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Image 10 of Jefferson reporter (Buechel, Ky.), April 23, 1970

Part of Jefferson reporter (Buechel, Ky.)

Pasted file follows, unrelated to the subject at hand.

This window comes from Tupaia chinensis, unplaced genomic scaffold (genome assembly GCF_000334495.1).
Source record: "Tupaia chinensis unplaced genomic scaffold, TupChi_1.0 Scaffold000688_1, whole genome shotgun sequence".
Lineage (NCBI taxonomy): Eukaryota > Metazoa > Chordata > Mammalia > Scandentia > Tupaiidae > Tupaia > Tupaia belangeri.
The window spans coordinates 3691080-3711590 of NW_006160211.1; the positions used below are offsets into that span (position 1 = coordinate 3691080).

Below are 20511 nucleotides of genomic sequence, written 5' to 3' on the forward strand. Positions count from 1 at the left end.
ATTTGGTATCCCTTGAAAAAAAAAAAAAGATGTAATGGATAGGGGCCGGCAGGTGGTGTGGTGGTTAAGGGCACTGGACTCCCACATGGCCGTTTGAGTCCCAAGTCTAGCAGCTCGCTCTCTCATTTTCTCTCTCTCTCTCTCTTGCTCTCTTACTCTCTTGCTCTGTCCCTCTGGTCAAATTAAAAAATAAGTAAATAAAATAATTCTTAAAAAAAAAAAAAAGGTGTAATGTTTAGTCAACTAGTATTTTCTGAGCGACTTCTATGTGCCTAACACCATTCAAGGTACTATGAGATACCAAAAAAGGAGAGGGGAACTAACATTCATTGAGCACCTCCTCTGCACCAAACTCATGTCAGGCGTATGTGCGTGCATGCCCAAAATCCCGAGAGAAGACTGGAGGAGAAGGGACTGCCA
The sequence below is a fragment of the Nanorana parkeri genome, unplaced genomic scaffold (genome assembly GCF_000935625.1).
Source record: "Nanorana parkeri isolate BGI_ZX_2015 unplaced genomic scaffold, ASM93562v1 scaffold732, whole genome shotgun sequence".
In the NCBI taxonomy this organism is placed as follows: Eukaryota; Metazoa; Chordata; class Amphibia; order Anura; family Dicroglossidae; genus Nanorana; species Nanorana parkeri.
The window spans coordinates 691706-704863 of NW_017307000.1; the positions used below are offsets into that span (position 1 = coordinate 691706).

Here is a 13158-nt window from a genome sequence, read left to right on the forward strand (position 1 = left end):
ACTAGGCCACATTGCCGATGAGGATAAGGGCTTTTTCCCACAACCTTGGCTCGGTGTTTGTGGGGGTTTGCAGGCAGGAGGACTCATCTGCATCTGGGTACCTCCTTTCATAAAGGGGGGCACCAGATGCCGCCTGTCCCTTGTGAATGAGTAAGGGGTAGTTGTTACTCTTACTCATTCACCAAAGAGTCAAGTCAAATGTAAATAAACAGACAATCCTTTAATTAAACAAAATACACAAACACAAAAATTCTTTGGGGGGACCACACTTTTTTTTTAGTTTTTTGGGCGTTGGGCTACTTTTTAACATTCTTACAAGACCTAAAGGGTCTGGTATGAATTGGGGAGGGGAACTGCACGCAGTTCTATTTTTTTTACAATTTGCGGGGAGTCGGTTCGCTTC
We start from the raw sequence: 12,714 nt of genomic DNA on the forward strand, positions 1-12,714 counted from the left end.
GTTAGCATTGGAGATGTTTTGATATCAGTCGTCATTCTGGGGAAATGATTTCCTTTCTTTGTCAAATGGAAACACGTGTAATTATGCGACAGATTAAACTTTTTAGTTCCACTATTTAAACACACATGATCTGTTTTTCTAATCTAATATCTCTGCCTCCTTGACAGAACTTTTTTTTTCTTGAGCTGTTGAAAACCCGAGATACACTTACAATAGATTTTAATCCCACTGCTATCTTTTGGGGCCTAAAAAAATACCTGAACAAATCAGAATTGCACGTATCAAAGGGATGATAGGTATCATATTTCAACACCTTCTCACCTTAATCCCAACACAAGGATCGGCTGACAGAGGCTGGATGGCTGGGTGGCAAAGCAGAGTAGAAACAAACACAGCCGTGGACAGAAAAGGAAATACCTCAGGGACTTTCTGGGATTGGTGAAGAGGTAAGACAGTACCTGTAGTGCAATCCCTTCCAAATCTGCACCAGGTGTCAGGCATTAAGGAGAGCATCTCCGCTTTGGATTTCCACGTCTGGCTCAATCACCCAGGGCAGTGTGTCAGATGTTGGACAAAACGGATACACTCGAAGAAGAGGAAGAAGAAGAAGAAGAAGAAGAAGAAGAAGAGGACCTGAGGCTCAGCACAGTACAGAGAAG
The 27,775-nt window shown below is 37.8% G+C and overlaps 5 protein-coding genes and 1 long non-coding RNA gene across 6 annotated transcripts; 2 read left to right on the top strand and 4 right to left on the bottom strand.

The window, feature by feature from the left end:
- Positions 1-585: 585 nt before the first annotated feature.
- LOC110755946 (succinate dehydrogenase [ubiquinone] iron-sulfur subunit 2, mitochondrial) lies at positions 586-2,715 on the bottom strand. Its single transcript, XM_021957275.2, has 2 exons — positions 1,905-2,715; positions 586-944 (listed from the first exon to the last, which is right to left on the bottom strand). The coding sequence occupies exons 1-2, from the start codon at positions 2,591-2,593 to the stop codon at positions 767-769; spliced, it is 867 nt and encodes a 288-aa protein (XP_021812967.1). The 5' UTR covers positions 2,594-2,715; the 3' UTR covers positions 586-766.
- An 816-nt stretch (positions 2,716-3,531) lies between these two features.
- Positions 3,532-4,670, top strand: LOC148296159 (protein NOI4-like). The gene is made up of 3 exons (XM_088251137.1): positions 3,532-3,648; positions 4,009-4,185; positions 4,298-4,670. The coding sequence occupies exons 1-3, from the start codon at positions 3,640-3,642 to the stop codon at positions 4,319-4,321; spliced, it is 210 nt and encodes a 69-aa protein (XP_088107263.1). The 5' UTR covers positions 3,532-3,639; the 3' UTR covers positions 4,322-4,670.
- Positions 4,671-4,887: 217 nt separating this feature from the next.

REPORTER, Thursday, April 23, 1970 PHONE nt ppOSG DEAUTY SALON i "S Lois Altman, Proprietor OPEN MON. tWSAT. Eveninox by Appointment 4 The Parsley Tree catering 583-806- 8 NEED MONEY? borrow up to $800 quickly, confidentially! 2 OFFICES TO SERVE YOU BETTER THOMAS HUNTER, Mgr. 8106 PRESTON HWY. PHONE 964-5951 MICHAEL HUMSTON. Mgr. Poplar Plaza Shopping Center PHONE 968-227- 7 said there was not anything he could do to stop since Craycroft's plans fulfill all construction the city building regulations and the regulations of the suburb. But the mayor promises, said Mazzoli, "to make sure it (the new housing development) was adequately policed." According to Mrs. Russell Orr, another Watterson Lea resident, "We don't want the type of people that will move into it (the housing development) with only $250 down. "These people have no reason to stay," she said. 'Nice People' Mazzoli's concern was similar. "We have nice comfortable houses and nice people," he said, "and we're not going to have people paying $75 (per month) living next to ones paying $150." Craycroft Enterprises has been running a daily newspaper advertisement which claims that "payments are cheaper than rent." The advertisement describes three and four bedroom brick homes for buyers with an income between $4,500 and $7,900. Craycroft has had success with similar housing projects elsewhere in the city. The mayor, Franklin J. Chambers, assured the assembled group that the building department, the building inspector, and F.H.A. will be watching to make sure there will be no infraction of building codes and regulations of the suburb. Qne of the existing regulations of the suburb of Watterson Lea is that a home must be at least 1,100 square feet. According to Albee, all of the homes which are planned will be at least that size. The session was finally called to a halt after more than an hour of heated exchanges between the residents of Watterson Lea and the representatives of Craycroft Enterprises, including the director of the Craycroft project, Herman R. Miles. Over fifty years of service Area Girls VJin Awards for 0. for gives R not entering professional journalism is that she would "rather work with people than write about them." Carolyn has taken several courses in journalism. Last year, while she was news editor of the "Sentinel," Vl I I AMERICAN STANDARD f-f- real gusto IN A GREAT LIGHT BEER MARTIN DISTRIBUTOR, INC, r " r-- U jr. 1 k feV BEN JIM Manager Cert. Elect. p.S. Commerce Technician . iVf J WARREN and SALES BUECHEL-FER- Bankard ' Master Charge ; CHURCH Grad. Experience Chassis Repair degree 'TP RD. TV SERVICE ON ALL MAKES N BankAmericard Shoppers Charge 450-37- i THERE I 07 8:00 a.m. to 6 p.m. purr of the The pussy-ca- t Husher Outdoor Condensing Unit belies its tigerlike power to cool your home on hottest summer days and nights. The Husher's unique upflow air discharge whispers comfort under the heaviest cooling loads. And it mounts unobtrusively tight to your home. Husher outdoor cooling unit with matching evaporator on your warm air furnace . . . aatures quiet, air conditioned comfort. HOW THE HUSHER SMOTHERS SOUND.. Fan and motor ' ara isolated in . planum cham ber, which con taint and dissi pates sounds. Compressor iso-ated in sound- insulated compartment is doubly vibration damped. f 7 air discharges cooling coil fins. Fins ab sorb fan and air turbulence vibration. Directional grille directs warm exhaust air away from home. Permits planting around unit without damage from hot air exhaust. For almost THE ORIGINAL 40 years Welcome Wagon hostesses have been making friendly and informative calls on newcomers-wheth- they er be within our own nation in some foreign country. If you are a MOSE FRANK newcomer-kno- HEATING AND vj AIR CONDITIONING of one-- or are a businessman wanting to be represented ic the newcomer's home, corn suit your local telephone d!' rectry for WELCOME WAG-n- 4224 Shelbyville Rd. 896-442- iMfERNATIONAI ALUMINUM i: ROOFS -- GUTTERS AWNINGS -- CARPORTS ST jM I'M CALL OWNER it it r it t NOW ROOM ADDITIONS na A BAdtrvitra i a PANELING -- CEILING ii STORM ENCLOSURES tioiovm PRICES - 636 - 5 1 REMODELING IIiJmPI F03 QUALITY, INSURED GUARANTIED W029C 1 41 mention Louisville," he told her. Susan, who said she was "so surprised I cried" had not even known she was one of the nominees for the honor. Her name had been placed in nomination by her pastor the Reverend Kermit Slener of .Audubon Paxk Methodist. Susan figues it must have been because she does a great deal of volunteer work in the community that she was selected. She gives her time to Kings Daughters Home for the Incurables, United Appeal and other organizations and also trains new volunteers. During the elections she was active in a teen-ag- e Republicans program at Memorial for Auditorium, Sunday, April 26, "Outstanding Photography." Susan DeLapp, sophomore at Durrett, was named one of the Youth Recognition Week award winners. Daughter of Mr. and Mrs. James R. DeLapp, she lives at 3 1 00 Meadowlark. Her sixteenth birthday party was interrupted by a phone call from the youth week program's Allan Bryant. recent "fantastic -2- 920JAYLO? BLVD. BUECHEL FERN CREEK at 7:30 p.m. Four new and original ballets will be given. "The Rainbow Ballet" is a study in classical ballet, and will be given by the children's company. The adult company will present "Romany," a gypsy type ballet, danced to the changing moods of soulful and dreamy, to gay and wild exciting music. accelerated rate of growth." Last year was a banner year for recreational vehicle sales, Browitt said. In that one year 575,000 camp sites were available there were also some 575,000 camping units sold. "It's a matter of simple arithmetic," he said. "Facilities must be provided for those who purchased campers." "We know that the national populace is looking for as much wilderness as it can get," he commented. "People are seeking relief from pressures of urban living and elbow room in an inexpensive way. They want to enjoy the wilderness with the comforts and conveniences they're used to." VACUUH - Besides the and the director of the Newburg Neighborhood Office, Maggie Blackston, decided to make the trip downtown to place their complaint after waiting for two hours for the regularly scheduled visit of the Public Assistance food stamp representative. The representative interviews and certified prospective food stamp users at the Newburg Neighborhood Office at 5008 Indian Trail. "She has been late for three straight months," said Maggie Blackston, "always about 10 ot 10: 15 ajn. we have to call down to them." The food stamp representative is scheduled to make monthly visits at 9 a.m. (Mrs. Bell, the coordinator of the food stamp program was not available for comment, nor was the representative who is on vacation. Another representative substituted for her this week.) After the group from Newburg left the Neighborhood Office to go downtown, the substitute food stamp representative arrived at the office and interviewed the one applicant who had remained behind. When the group arrived downtown at the Public Assistance office, their applications were taken and at least one member of the group was given her stamps on the spot. CLE AIM 211' SEYICED HAS CEEI ...If it's over year, long! it's been too rim it i ; WE ARE THE; ONLY HOOVER FACTORY AUTHORIZED WARRANTY AND SERVICE STATION IN LOUISVILLE I f and Plnttrsj Shear Sharpened too II JilES-SQVX- E CALL 1G24E. Broadway 535-33- ?t increasing interest in recreational camping vehicles and inadequate camping space, Browitt also cited as a reason for the new pay campsite the fact that today's people have so much leisure time and that there is reason to believe there will be even more leisure time in the future. A third Teason he gave was economics. He quoted a 1969 survey which said skiers spent $52 a day on vacations, motel guests spent $8.95 daily, Disneyland visitors spent $6.50 daily and a camper spent $ 1 .58 a day. Browitt said he hopes work can start on the site this week but that "we can't start until we get a health permit. The minute we get it then we're breaking j ground." Rent j And Up To The Minute In Fashion! Hp p ALL LATEST STYLES . ALL coions ALL SIZES Weealaee ' Owteactaltr. Tuxedo lill & I a .. 3333 BAftDSTOWN ROAD" Rantal jtmm J Formal Wear man IN MIDrCAl PUZA ActossKoauowin Smyrna mmmam ton, been 7 AJAI PJL, SAT. 7 AMtJi' sites in Kentucky and two each in Tennessee and Alabama. It also operates a park in Indiana. Browitt said that Fess Parker will be used in the campsite's promotional campaigns. LerliS without doubt the Do you ever doubt sun will rise in the morning? rain or fog hide its rays, you know it's still there. You don't doubt this because you are familiar with the laws governing the earth's relationship to the sun. Even if In the same way, each of us could eliminate much fear and doubt from our lives if we understood the laws governing man's relationship to God. Hear James Pike, of The Christian Science Board of Lectureship, tell how effectively people have been able to act, even in a grave crisis, by listening to God's direction. Si rsAnn ?'.'t' Lt'Sf.'ffvll i ft ilT.T.VT'"'' I.' vtj) rfcr" RiJailra-- April 2C tGirorvvncfs Motor Snrdxn uCJ I1SU3 "" a mCcv;mvLhzzr"i W AC4NTUCXY JOB At I jrrAocvMA on p (9J v Friday, April 24 at 8 p.m. HIGHLAND JUNIOR HIGH SCHOOL 1700 Norris Place Tired Of Waiting for food Stamps HOW LONG st;:cE Youa and Snoneorad bv Third Church of Christ, Scientist call rFCX TfCCrrs or 1 KertfucKyi 912 Crown I 451-70- 70 I LOW COST (Continued from Page 1) or. New Work "ill Of? LQI'lljL Serving HIKES POINT ten years ago, but are becoming more feasible now with the "Congratulations! You've Leisure Industries was been selected one of the four incorporated last year and is outstanding teenagers in negotiating for four additional Courier Journal; youth work at her church. cartoonist, Larry Boech, University of Her plans after high school Louisville sports publicist, graduation include college and former Courier Journal sports then social work because "I like columnist; professional helping other people. It makes photographer, Make McCarty; me feel like I'm doing and the staff of WAKY news. something worthwhile." Winners in other categories from Reporterland schools are: John Schenkenfelder from Libby Storks Ballet Atherton, honorable mention Holds Program for "Outstanding Reporting;" John Clements from Atherton, The Libby Starks Ballet "Outstanding Photography," Company will hold its spring and Patrick Cassin from Trinity, honorable HERE'S ' I Journalist," VJorh Chief, Associated Press, organization and she also Louisville, Hugh Haynie, participates actively in the AC m studied including feature writing, sports writing, cartooning, reporting and photography. The judges for the awards competition were: Dorman Cordell, Kentucky Bureau GEORGE Cert. Elect. Technician BUECHEL 3615 BAROSTOWN J. she journalism in a class taught by Barbara Combs, faculty sponsor of the newspaper at Seneca. Last summer Carolyn attended a two week journalism work-sho- p at Eastern Kentucky University. The contest was open to high school students in the station's listening area. Several categories were considered besides the "Outstanding ' Repairs WATER HEATERS (Continued from Page 1) homes, Watterson Lea residents have been holding regular meetings and have previously contacted the mayor of Jeffersontown, Franklin J. Chambers, and the building inspector, Gene Rickets. Cowan then introduced Eugene Albee, the attorney for the group of residents. "These people of Watterson Lea," said Albee, "see their life savings, which they have got in their homes, threatened." The primary concern of the residents is that their property values will depreciate when the new and cheaper homes are built. The present 58 homes in the subdivision sold for from $21 ,000 to $35,000. The new homes are to sell for from $ 1 7,200 to $20,000. Only one Watterson Lea resident openly voiced concern at the meeting about the type of person who is apt to move into the new homes. "This is a good subdivision," said Albee, "and they want to keep it that way." Elmo Burgess, attorney for Craycroft Enterprises, explained that 15 of the 30 new homes will be at the $20,000 level; five of the 30 will be at the $17,200 level; and the remaining ten will fall in between. Burgess said that F.H.A. Loan 235 was designed for "young couples just starting out," with an income level between $6,000 and $8,000. So far, according to Burgess, there were ten or eleven applications for Loan 235 accepted. But he said, "nine of every ten applications are rejected by F.H.A. or the company." Prior to the meeting one Watterson Lea resident, Richard Mazzoli, a contractor, claimed that there are flaws in the plans that he can use to shut Craycroft down after they start building. Mazzoli was one of the members of the Watterson Lea group which met with the mayor last week. The mayor, according to Mazzoli, (Continued from Page 1) Remodeling JEFFERSONTOWN (Continued from Page 1) .6905 OLD SHEPHERDSVILLE RD. Whispering Hills Center ::;ucELo:2e::::n:Lu:.:::::3Cc. Ccnpsilo s Planned 964-249-4 PAY-DEB- T ill GiveUsA Chance To Say VIAfll LOANS TO r 3 M ! SECURITY CREDIT PL AW' POPLAR LEVEL RD. - WATTERSON